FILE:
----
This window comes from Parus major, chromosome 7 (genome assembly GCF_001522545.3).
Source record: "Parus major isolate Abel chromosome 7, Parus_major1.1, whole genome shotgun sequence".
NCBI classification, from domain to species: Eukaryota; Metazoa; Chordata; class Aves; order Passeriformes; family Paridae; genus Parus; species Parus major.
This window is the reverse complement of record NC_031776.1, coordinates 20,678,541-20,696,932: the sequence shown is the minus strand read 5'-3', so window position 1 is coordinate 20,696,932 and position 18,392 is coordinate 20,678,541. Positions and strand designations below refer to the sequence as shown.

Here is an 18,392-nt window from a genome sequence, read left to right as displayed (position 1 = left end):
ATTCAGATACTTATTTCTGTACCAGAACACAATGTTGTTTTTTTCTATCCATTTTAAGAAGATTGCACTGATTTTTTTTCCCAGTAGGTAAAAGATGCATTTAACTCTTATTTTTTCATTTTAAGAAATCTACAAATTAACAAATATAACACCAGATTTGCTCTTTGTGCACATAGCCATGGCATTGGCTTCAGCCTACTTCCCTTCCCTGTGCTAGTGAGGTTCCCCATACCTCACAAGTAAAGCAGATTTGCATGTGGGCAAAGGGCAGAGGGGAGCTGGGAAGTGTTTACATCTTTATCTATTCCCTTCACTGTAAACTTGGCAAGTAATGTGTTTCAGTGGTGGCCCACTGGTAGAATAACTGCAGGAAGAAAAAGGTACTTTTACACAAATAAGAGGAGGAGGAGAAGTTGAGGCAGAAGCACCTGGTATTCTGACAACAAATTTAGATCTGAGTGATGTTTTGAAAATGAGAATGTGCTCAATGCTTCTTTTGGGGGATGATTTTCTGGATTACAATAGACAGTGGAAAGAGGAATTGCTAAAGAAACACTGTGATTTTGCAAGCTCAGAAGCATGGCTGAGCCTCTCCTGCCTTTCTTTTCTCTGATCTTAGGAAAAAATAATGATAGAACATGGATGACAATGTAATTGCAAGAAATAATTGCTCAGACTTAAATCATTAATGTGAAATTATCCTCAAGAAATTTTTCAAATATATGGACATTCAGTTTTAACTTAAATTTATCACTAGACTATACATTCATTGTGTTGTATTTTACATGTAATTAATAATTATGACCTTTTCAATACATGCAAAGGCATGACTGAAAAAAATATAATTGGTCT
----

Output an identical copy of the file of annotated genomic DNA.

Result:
This window comes from Parus major, chromosome 7 (genome assembly GCF_001522545.3).
Source record: "Parus major isolate Abel chromosome 7, Parus_major1.1, whole genome shotgun sequence".
NCBI classification, from domain to species: Eukaryota; Metazoa; Chordata; class Aves; order Passeriformes; family Paridae; genus Parus; species Parus major.
This window is the reverse complement of record NC_031776.1, coordinates 20,678,541-20,696,932: the sequence shown is the minus strand read 5'-3', so window position 1 is coordinate 20,696,932 and position 18,392 is coordinate 20,678,541. Positions and strand designations below refer to the sequence as shown.

Here is an 18,392-nt window from a genome sequence, read left to right as displayed (position 1 = left end):
ATTCAGATACTTATTTCTGTACCAGAACACAATGTTGTTTTTTTCTATCCATTTTAAGAAGATTGCACTGATTTTTTTTCCCAGTAGGTAAAAGATGCATTTAACTCTTATTTTTTCATTTTAAGAAATCTACAAATTAACAAATATAACACCAGATTTGCTCTTTGTGCACATAGCCATGGCATTGGCTTCAGCCTACTTCCCTTCCCTGTGCTAGTGAGGTTCCCCATACCTCACAAGTAAAGCAGATTTGCATGTGGGCAAAGGGCAGAGGGGAGCTGGGAAGTGTTTACATCTTTATCTATTCCCTTCACTGTAAACTTGGCAAGTAATGTGTTTCAGTGGTGGCCCACTGGTAGAATAACTGCAGGAAGAAAAAGGTACTTTTACACAAATAAGAGGAGGAGGAGAAGTTGAGGCAGAAGCACCTGGTATTCTGACAACAAATTTAGATCTGAGTGATGTTTTGAAAATGAGAATGTGCTCAATGCTTCTTTTGGGGGATGATTTTCTGGATTACAATAGACAGTGGAAAGAGGAATTGCTAAAGAAACACTGTGATTTTGCAAGCTCAGAAGCATGGCTGAGCCTCTCCTGCCTTTCTTTTCTCTGATCTTAGGAAAAAATAATGATAGAACATGGATGACAATGTAATTGCAAGAAATAATTGCTCAGACTTAAATCATTAATGTGAAATTATCCTCAAGAAATTTTTCAAATATATGGACATTCAGTTTTAACTTAAATTTATCACTAGACTATACATTCATTGTGTTGTATTTTACATGTAATTAATAATTATGACCTTTTCAATACATGCAAAGGCATGACTGAAAAAAATATAATTGGTCT